Hong Kong Police Raid Tiananmen Museum, Charge Founders With 'Subversion'

Police haul away exhibits and boxes of materials after the organizers of a candlelight vigil refuse to comply with a request for evidence.
By Emily Chan and Lau Siu Fung
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Hong Kong Police Raid Tiananmen Museum, Charge Founders With 'Subversion' A National Security Department police officer takes away a sign from Hong Kong's June 4th Museum dedicated to the victims of the 1989 Tiananmen Square massacre in Beijing, Sept. 9, 2021.

 UPDATED: 02:35 p.m. EST on 2021/09/09

Hong Kong's national security police on Thursday charged the organizers of a now-banned candlelight vigil commemorating the June 4, 1989 Tiananmen massacre with "subversion," following a raid on a museum they founded to preserve historical records of the bloodshed.

The Hong Kong Alliance in Support of Patriotic Democratic Movements of China, its former leaders Lee Cheuk-yan and Albert Ho, and current vice chair Chow Hang-tung have been charged with "incitement to subvert state power."

Chow and four other Alliance members have also been charged with "failing to comply with a notice to provide information" under Article 43 of the national security law.

The charges came as national security police in Hong Kong searched the premises of a long-closed museum commemorating the June 4, 1989 Tiananmen massacre on Thursday, carrying away boxes and exhibits.

Police raided the June 4th Memorial Hall in Mong Kok, which was founded by members of the Alliance.

Footage of the raid posted to Twitter showed police officers carrying out parts of exhibits and display, including cartoon cutouts of late democracy activist and Alliance founder Szeto Wah and late ousted Chinese premier Zhao Ziyang.

The Memorial Hall was shuttered in June after police said it was operating without the necessary licenses.

The raid came after Alliance vice chair Chow Hang-tung and three other key members of the Alliance were reportedly arrested on Wednesday, after refusing to comply with a demand for detailed information on the group's membership, funding sources, and activities in recent years, made under Article 43 of the national security law.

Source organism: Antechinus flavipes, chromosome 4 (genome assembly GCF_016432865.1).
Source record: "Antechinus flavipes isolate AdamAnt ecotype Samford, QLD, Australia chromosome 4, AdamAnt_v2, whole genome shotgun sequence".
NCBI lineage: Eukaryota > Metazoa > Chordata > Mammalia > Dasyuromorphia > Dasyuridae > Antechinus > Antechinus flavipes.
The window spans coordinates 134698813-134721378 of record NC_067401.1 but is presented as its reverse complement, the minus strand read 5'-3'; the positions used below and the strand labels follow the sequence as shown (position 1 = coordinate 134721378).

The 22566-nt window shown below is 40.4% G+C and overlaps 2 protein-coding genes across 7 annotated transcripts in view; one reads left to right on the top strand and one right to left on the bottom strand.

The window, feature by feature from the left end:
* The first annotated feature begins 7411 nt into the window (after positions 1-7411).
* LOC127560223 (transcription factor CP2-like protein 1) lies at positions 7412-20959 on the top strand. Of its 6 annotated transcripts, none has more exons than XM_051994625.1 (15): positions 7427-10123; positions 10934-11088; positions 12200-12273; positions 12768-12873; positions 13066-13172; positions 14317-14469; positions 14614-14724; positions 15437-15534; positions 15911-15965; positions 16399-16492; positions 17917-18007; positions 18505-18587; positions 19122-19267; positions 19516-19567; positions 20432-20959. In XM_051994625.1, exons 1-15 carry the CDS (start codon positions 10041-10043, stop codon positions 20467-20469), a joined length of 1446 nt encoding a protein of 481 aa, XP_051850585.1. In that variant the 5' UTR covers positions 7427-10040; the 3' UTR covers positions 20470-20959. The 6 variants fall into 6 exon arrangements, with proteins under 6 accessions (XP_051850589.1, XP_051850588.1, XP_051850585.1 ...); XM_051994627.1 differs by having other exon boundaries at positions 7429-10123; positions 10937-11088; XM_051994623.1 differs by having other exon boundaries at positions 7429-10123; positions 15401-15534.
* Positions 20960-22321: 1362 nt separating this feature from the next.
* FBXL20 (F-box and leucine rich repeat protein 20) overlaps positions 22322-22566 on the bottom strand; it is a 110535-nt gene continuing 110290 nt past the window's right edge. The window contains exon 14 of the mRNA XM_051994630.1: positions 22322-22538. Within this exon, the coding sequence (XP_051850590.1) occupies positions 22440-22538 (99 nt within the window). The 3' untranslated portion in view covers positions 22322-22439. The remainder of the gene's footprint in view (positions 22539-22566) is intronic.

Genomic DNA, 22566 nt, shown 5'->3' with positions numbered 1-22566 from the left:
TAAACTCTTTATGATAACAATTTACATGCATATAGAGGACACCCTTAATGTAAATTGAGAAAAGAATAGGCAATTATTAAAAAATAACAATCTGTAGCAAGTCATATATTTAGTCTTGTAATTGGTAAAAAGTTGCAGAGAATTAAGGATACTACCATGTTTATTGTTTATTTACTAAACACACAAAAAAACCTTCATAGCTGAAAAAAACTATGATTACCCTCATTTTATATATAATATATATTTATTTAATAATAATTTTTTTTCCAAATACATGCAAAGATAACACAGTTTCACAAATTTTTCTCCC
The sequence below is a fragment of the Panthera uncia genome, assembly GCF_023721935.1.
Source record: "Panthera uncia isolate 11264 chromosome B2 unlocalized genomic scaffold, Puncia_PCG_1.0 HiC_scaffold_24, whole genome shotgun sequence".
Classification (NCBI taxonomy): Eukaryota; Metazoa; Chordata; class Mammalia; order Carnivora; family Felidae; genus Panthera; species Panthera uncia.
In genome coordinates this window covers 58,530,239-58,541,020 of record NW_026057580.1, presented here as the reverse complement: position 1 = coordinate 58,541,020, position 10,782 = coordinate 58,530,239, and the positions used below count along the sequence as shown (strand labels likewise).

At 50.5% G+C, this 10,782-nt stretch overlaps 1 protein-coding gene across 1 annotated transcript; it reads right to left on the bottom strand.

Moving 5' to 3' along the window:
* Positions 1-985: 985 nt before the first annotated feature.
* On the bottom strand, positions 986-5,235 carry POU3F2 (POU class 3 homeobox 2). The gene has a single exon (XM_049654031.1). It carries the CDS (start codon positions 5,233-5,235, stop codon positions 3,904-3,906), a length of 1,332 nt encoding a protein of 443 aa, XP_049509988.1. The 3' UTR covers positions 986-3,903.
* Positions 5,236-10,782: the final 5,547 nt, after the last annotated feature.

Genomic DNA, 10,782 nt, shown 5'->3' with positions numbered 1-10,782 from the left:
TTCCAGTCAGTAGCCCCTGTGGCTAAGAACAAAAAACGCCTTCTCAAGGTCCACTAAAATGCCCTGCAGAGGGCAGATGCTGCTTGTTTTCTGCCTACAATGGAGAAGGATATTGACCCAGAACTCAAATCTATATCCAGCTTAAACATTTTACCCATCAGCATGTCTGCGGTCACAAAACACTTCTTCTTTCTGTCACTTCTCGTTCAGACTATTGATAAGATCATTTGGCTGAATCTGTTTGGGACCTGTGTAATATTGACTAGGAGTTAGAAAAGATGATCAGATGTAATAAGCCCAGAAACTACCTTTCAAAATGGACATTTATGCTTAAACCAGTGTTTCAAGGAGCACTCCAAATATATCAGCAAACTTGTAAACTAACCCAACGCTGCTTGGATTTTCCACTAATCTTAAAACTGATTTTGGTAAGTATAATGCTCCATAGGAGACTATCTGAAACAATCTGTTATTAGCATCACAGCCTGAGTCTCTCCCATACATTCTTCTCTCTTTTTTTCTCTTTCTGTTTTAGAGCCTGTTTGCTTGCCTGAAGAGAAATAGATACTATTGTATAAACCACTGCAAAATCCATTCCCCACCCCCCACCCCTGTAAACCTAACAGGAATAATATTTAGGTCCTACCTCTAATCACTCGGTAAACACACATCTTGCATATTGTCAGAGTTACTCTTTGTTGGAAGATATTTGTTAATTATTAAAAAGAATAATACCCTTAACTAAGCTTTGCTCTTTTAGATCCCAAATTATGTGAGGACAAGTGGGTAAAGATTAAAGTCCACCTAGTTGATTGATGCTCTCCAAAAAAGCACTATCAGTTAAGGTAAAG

Police later confirmed that they had arrested three men and one woman, aged between 36 and 57, on suspicion of failing to comply with the draconian law that was imposed on Hong Kong by the ruling Chinese Communist Party (CCP) from July 1, 2020.

Former Alliance vice chairman Richard Choi said police had changed the locks and left the premises locked.

"The CCTV at the Memorial Hall entrance at least has been taken away, which suggests that it has been removed from inside the museum as well," Choi told reporters after the raid.

"We think the police also removed the locks and installed new ones."

"Anyone from the Alliance wanting to get inside has to call a police telephone number posted at the the entrance," he said.

A historical archive

He said the museum had been a repository of historical materials, books, publications, and leaflets from the time of the 1989 pro-democracy movement in China, and the subsequent bloodshed by the People's Liberation Army (PLA) that ended weeks of student-led protests on Tiananmen Square.

"It is all historical archive, some of which are originals," Choi said. "It's very hard to assess their value, but given that they are so old, they are very easily damaged."

Veteran Chinese journalist Chang Ping said it was "absurd" that the police had described the Alliance as a "foreign agent."

"The fact that they are shutting down organizations like this shows that the CCP doesn't really care about the true meaning of the slogans it uses," Chang said.

"[It thinks] such groups pose a threat to the regime."

He said all of the rights violations against the people of mainland China during the past seven decades would now be visited on Hong Kong "in condensed form."

"That is the future that Beijing has in mind for Hong Kong," Chang said. "In future, even staying silent may not be enough for Hong Kong people [to protect themselves]."

"Totalitarian politics requires that you live the lie in full."

Twelve plead guilty

Meanwhile, 12 people pleaded guilty in the District Court on Thursday to charges related to "illegal assembly" in connection with a 2020 gathering to mark the June 4 massacre in Victoria Park.

Former opposition lawmakers Albert Ho, Andrew Wan, Cheung Man-kwong, Leung Kwok-Hung, Cyd Ho, Eddie Chu, and Yeung Sum, and democracy activists Figo Chan, Steven Kwok, Chiu Yan-long, Mak Hoi-wah, and Leung Kwok-wah all pleaded guilty.

Jailed pro-democracy media mogul Jimmy Lai and Chow Hang-tung had earlier told the court that they would not plead guilty, and will stand trial on Nov. 1.

Ho told the court that the group were motivated by their consciences and moral commitment to keep up the tradition of mourning June 4, to remember the lessons of history and speak truth to power, government broadcaster RTHK reported.

Four activists, including 2014 student leader Joshua Wong, are serving sentences of between four and 10 months imprisonment after pleading guilty to similar charges in connection with the vigil.

Translated and edited by Luisetta Mudie.


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